What about today? Look back at the chart of the South Sea Company above. Now, the one below. See any similarities. Yes, that's Tesla. However, you can't solely blame the Federal Reserve as noted by Andy:
"Most simply blame the Federal Reserve -- especially today, with its zero-interest-rate policy -- for pumping the hot air that gets the momos going. Fair enough, but that's only part of the story. Long market runs have always allured investors who figure they're smart to jump in, even if it's late.
Everyone forgets the adage, 'Don't mistake brains for a bull market.'"
As stated, while no two financial manias are ever alike, the end results are always the same. Are there any similarities in today's market? You decide.
"From SPACs, or special purpose acquisition companies, which are modern-day blind pools that often don't end well. Today's momos also chase stock splits, which mean nothing for a company's actual value. Same for a new listing in indexes like the S&P 500. Isaac Newton could explain the math." Andy Kessler
You get the idea. But one of the tell-tale indications is the speculative chase of "zombie" companies which are only still alive primarily due to the Federal Reserve's interventions.Fixing The Cause Of The Crash
Historically, all market crashes have been the result of things unrelated to valuation levels. Issues such as liquidity, government actions, monetary policy mistakes, recessions, or inflationary spikes are the culprits that trigger the "reversion in sentiment." Importantly, the "bubbles" and "busts" are never the same. I previously quoted Bob Bronson on this point:
"It can be most reasonably assumed that markets are efficient enough that every bubble is significantly different than the previous one. A new bubble will always be different from the previous one(s). Such is since investors will only bid prices to extreme overvaluation levels if they are sure it is not repeating what led to the previous bubbles. Comparing the current extreme overvaluation to the dotcom is intellectually silly.
I would argue that when comparisons to previous bubbles become most popular, it's a reliable timing marker of the top in a current bubble. As an analogy, no matter how thoroughly a fatal car crash is studied, there will still be other fatal car crashes. Such is true even if we avoid all previous accident-causing mistakes."
Comparing the current market to any previous period in the market is rather pointless. The current market is not like 1995, 1999, or 2007? Valuations, economics, drivers, etc. are all different from cycle to the next.
Most importantly, however, the financial markets always adapt to the cause of the previous "fatal crash." Unfortunately, that adaptation won't prevent the next one.
Yes, this time is different. "Like all bubbles, it ends when the money runs out." Andy Kessler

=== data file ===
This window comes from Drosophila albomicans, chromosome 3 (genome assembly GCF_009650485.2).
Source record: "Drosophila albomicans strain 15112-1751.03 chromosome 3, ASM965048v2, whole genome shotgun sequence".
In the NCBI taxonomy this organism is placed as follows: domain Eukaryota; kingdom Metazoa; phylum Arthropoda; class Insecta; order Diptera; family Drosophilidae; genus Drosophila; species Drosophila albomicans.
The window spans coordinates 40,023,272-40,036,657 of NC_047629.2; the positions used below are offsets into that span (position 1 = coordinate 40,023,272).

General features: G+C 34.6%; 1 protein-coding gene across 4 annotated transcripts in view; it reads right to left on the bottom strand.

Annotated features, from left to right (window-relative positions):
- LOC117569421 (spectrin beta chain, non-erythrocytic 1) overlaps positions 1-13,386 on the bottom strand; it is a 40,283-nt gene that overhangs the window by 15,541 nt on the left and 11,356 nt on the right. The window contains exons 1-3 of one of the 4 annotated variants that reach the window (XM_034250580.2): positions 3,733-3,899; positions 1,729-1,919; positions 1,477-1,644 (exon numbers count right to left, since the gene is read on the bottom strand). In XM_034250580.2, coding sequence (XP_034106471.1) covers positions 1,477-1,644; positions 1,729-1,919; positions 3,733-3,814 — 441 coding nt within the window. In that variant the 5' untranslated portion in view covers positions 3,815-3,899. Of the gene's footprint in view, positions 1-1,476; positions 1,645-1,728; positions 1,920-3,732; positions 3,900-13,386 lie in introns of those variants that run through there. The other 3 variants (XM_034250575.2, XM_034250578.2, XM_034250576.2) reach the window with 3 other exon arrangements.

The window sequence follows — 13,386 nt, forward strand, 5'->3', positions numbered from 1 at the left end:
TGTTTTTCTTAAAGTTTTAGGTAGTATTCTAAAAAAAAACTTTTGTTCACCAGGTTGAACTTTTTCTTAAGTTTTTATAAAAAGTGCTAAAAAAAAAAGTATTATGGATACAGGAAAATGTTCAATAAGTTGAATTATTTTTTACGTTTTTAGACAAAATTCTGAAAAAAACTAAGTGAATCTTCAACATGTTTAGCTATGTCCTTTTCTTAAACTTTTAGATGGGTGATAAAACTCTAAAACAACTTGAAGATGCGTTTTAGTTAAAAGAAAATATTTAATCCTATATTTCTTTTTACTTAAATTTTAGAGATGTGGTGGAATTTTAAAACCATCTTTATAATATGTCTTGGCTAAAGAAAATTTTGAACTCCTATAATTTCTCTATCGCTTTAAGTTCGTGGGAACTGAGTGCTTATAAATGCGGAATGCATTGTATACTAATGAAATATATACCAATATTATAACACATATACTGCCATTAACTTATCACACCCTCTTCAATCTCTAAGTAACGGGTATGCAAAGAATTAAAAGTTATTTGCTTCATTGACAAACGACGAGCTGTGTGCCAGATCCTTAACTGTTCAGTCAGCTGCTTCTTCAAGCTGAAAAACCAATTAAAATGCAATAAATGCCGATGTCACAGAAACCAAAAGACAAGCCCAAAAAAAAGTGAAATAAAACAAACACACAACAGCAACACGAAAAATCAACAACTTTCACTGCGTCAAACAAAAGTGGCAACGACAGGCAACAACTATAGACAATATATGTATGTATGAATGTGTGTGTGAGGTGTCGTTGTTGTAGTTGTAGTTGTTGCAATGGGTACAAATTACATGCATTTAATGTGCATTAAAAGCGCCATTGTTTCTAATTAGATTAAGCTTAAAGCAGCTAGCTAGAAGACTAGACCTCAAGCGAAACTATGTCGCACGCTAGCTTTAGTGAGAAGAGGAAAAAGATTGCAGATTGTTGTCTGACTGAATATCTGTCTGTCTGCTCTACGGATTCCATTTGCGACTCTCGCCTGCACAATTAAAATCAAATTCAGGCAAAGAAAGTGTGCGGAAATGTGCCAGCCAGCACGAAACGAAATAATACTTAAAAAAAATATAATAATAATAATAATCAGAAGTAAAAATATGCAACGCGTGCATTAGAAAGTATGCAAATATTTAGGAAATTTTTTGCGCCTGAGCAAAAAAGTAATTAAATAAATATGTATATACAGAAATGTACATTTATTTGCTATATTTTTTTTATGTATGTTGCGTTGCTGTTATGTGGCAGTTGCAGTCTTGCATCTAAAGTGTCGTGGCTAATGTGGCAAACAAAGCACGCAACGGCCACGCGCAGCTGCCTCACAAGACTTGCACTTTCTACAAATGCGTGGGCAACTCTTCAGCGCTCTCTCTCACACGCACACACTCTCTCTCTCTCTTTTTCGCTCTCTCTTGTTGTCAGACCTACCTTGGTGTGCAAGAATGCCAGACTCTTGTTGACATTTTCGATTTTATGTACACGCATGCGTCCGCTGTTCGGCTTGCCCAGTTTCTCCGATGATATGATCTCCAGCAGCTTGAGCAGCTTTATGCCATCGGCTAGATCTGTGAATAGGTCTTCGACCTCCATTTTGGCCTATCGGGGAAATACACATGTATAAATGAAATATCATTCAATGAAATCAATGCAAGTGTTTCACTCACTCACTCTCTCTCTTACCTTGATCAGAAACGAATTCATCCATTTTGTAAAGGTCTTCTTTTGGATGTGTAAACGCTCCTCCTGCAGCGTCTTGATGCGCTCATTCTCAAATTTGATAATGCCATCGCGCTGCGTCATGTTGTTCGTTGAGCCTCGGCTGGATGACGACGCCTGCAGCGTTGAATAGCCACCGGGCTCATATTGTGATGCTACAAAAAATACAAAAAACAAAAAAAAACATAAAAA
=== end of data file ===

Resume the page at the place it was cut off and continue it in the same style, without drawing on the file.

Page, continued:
Sep 22, 2011 | www.safalniveshak.com
My eyes were caught by a headline in a business paper yesterday. It said, "Steady rise in shady deals, price rigging"...
But is greed really good?
I still remember a time in late 2008 when a lot of retail investors I met, including some from within my family, suggested me that the stock market was a casino only reserved for the lucky and wealthy few.
Ironically, these very people were playing this casino till a few months ago (around January 2008) when the markets were acting like a drug addict on a high.
The only different was that instead of slot machines, these people were betting on rising stock prices.
Since the game was there to be won, or so these people thought, they played and played this casino till the cops came, and the house came crashing down.
History is proof that such people, who play the casino called stock markets, ultimately lose it all. Because history is also proof that in the casino business, it's the house (the casino) that always wins and not the gamblers.
The case with gamblers is that while they win for some days, one fine day they lose it all to the house.
This is exactly what happens to people who treat the stock market as a casino and gamble with the mindless hope of winning it all.
Let me remind them some lessons from the history of stock markets.
Once upon a time
You see, the original design of the stock market was purely capitalist in intention.
The stock market was created to provide a means for business people – entrepreneurs, inventors, developers – to obtain needed investment capital, to start or to expand their businesses.
So stocks were issued, bankers and other investors bought the stock, and the businesses made use of the invested money. But once a business started flourishing and was producing a profit, it returned the money back to the stock holders so that it could be used by other enterprises.
Over the years however, this last part of the process was completely forgotten.
As years passed, the brokers quickly realized that they could make lots of easy money in trading shares back and forth. They became middlemen, in charge of the flow of capital, earning their commission on each and every transaction.
As we see now, the game is no longer about capital and businesses, and has become one where everything is centered on the flow of money from one investor to another, instead of one business to another.